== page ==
By JAKE COYLE
The Associated Press
NEW YORK — Unable to find her second directing project, Angelina Jolie took to sifting through “generals.”
Looking for a diamond in the rough, the actress-turned-director searched the movies that studios owned but weren’t making.
“So I scanned through these generals and landed on Unbroken, a story of resilience and strength and the human spirit, of faith and survival at sea,” said Jolie. “It was about three sentences and I came home and I said to Brad, ‘What about this one?’ And he said, ‘Oh, honey, that one’s been around forever.’ It had a reputation for being one that never gets done.”
But Unbroken, the true tale of Louis Zamperini, a track star who was lost in the Pacific for 47 days after his plane was shot down during World War II, stuck with Jolie, even though it had been kicking around Hollywood for decades.
“t was like a fever, an obsession,” she said.
“So I fought for it and I fought for it and I fought for it,” said Jolie. “It took me months of fighting to get the job.”
Even for the world’s most famous stars, determination is a necessary ingredient for the fall movie season. Few of the fall’s films haven’t had to claw their way to theaters. It’s a season for the movies’ most unconventional thinkers, the ones dedicated to making a tragic Olympic wrestler drama (Foxcatcher) or finding humor in North Korea (The Interview).
Led by Unbroken (Dec. 25), this year’s fall is a battlefield of war stories, including Jolie’s (new) husband Brad Pitt on the Western Front in Fury (Oct. 17), a World War II drama about American soldiers in a tank. Clint Eastwood also returns for his second film this year with American Sniper (Dec. 25), starring Bradley Cooper as an elite Navy SEAL marksman.
American tales, both triumphant and warped, will be numerous. In the based-on-a-true-story Foxcatcher (Nov. 14) from Bennett Miller (Capote, Moneyball), an Olympic wrestler (Channing Tatum) is taken in by a rich but demented benefactor (Steve Carell). A year after David Oyelowo and Oprah Winfrey co-starred in The Butler, they reteam for Selma (Dec. 25), in which Oyelowo plays Martin Luther King Jr. (Winfrey is a producer.)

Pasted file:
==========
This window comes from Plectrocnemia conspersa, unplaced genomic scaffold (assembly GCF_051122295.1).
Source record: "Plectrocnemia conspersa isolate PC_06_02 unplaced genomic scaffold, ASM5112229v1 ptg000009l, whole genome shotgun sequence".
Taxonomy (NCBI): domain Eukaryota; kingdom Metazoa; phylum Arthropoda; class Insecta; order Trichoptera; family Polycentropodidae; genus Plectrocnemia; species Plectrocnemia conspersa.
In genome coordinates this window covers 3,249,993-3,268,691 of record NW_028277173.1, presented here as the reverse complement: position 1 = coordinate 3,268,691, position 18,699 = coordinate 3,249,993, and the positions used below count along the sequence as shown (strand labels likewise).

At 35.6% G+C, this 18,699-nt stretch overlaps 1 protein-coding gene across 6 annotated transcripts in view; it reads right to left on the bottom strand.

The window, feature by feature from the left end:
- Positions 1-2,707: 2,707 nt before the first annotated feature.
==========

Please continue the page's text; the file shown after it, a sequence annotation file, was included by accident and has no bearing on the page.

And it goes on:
In “The Interview” (also Dec. 25) from Seth Rogen and his directing partner Evan Goldberg, Rogen and James Franco play journalists asked by the CIA to assassinate Kim Jong-un. It’s distinguished as the only autumn film a country (North Korea) has asked President Obama to block.
An almost as unlikely international pairing comes in Rosewater, Jon Stewart’s adaptation of Maziar Bahari memoir about being imprisoned for 118 days for reporting for Newsweek on the 2009 Iranian elections. (His appearance on The Daily Show was used as evidence of him being a spy.) Stewart, who hadn’t directed before, jumped in as a writer and director only because he and Bahari were unable to find someone else.
Many of the upcoming films — like Alejandro Inarritu’s Birdman, or the Unexpected Virtue of Ignorance (Oct. 17) with Michael Keaton, and the Reese Witherspoon drama Wild (Dec. 5) — will drum up anticipation on the festival circuit and hope to be drafted into the awards season industrial complex, an increasingly all-consuming annual rite of hype-soaked frenzy. This year, one film will set the season’s beat unlike any other: Whiplash (Oct. 23).
In the Sundance hit, Miles Teller plays an obsessively focused jazz drummer at an elite New York conservatory under the strict tutelage of a drill-sergeant teacher (J.K. Simmons).
Whereas Teller is a fresh face to the gauntlet of awards season, David Fincher is a seasoned veteran — one who has consistently avoided the season’s trappings. He directs one of the fall’s most anticipated movies, Gone Girl (Oct. 3), an adaptation of the best-selling Gillian Flynn novel, starring Ben Affleck. Though the story’s twists are famous, Fincher said he was drawn by the murder mystery’s portrait of narcissism, the 24-hour news cycle and “the notion of tragedy vampirism.”
Other heavyweight filmmakers, of course, will be debuting films this fall, including Paul Thomas Anderson’s Thomas Pynchon adaptation, “Inherent Vice” (Dec. 12), starring Joaquin Phoenix. But no film is more eagerly awaited than Christopher Nolan’s “Interstellar” (Nov. 7), a philosophical science fiction thriller starring Matthew McConaughey. A year after his Oscar win for “Dallas Buyers Club,” the McConaissance is going to space.
On tap are biopics on Stephen Hawking (The Theory of Everything, Nov. 7) and British painter J.M.W. Turner (Mr. Turner, Oct. 31); and posthumous releases from Robin Williams (A Merry Friggin’ Christmas, Nov. 7) and Philip Seymour Hoffman (The Hunger Games: Mockingjay: Part 1, Nov. 21).
After a weak overall summer box office, movies like Mockingjay, the Will Smith-produced musical Annie (Dec. 19), Ridley Scott’s Moses epic, Exodus: Gods and Kings (Dec. 12) and Peter Jackson’s final Tolkien film, The Hobbit: The Battle of the Five Armies (Dec. 17) will try to bring the crowds back.